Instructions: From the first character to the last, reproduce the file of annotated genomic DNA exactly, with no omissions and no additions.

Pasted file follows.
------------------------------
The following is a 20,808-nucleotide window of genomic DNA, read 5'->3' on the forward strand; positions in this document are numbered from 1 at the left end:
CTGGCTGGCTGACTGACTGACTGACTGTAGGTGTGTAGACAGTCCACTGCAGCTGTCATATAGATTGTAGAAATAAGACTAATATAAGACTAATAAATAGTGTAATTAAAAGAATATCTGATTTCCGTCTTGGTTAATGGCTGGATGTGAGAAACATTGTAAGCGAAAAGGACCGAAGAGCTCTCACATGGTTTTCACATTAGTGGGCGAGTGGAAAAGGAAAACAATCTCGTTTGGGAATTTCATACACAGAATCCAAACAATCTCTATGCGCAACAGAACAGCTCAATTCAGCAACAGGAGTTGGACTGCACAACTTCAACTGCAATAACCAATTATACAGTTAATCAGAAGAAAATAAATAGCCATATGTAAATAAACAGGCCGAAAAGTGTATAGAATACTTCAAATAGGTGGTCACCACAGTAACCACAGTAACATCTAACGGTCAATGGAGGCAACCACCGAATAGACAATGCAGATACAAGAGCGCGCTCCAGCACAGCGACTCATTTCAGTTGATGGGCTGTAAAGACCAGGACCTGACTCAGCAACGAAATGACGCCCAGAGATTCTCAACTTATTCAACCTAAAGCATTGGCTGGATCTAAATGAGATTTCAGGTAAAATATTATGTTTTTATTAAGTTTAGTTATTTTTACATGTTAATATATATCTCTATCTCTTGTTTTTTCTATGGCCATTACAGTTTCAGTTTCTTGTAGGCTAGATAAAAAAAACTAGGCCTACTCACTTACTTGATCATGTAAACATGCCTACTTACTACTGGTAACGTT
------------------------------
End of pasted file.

The following is a 20,808-nucleotide window of genomic DNA, read 5'->3' on the forward strand; positions in this document are numbered from 1 at the left end:
CTGGCTGGCTGACTGACTGACTGACTGTAGGTGTGTAGACAGTCCACTGCAGCTGTCATATAGATTGTAGAAATAAGACTAATATAAGACTAATAAATAGTGTAATTAAAAGAATATCTGATTTCCGTCTTGGTTAATGGCTGGATGTGAGAAACATTGTAAGCGAAAAGGACCGAAGAGCTCTCACATGGTTTTCACATTAGTGGGCGAGTGGAAAAGGAAAACAATCTCGTTTGGGAATTTCATACACAGAATCCAAACAATCTCTATGCGCAACAGAACAGCTCAATTCAGCAACAGGAGTTGGACTGCACAACTTCAACTGCAATAACCAATTATACAGTTAATCAGAAGAAAATAAATAGCCATATGTAAATAAACAGGCCGAAAAGTGTATAGAATACTTCAAATAGGTGGTCACCACAGTAACCACAGTAACATCTAACGGTCAATGGAGGCAACCACCGAATAGACAATGCAGATACAAGAGCGCGCTCCAGCACAGCGACTCATTTCAGTTGATGGGCTGTAAAGACCAGGACCTGACTCAGCAACGAAATGACGCCCAGAGATTCTCAACTTATTCAACCTAAAGCATTGGCTGGATCTAAATGAGATTTCAGGTAAAATATTATGTTTTTATTAAGTTTAGTTATTTTTACATGTTAATATATATCTCTATCTCTTGTTTTTTCTATGGCCATTACAGTTTCAGTTTCTTGTAGGCTAGATAAAAAAAACTAGGCCTACTCACTTACTTGATCATGTAAACATGCCTACTTACTACTGGTAACGTT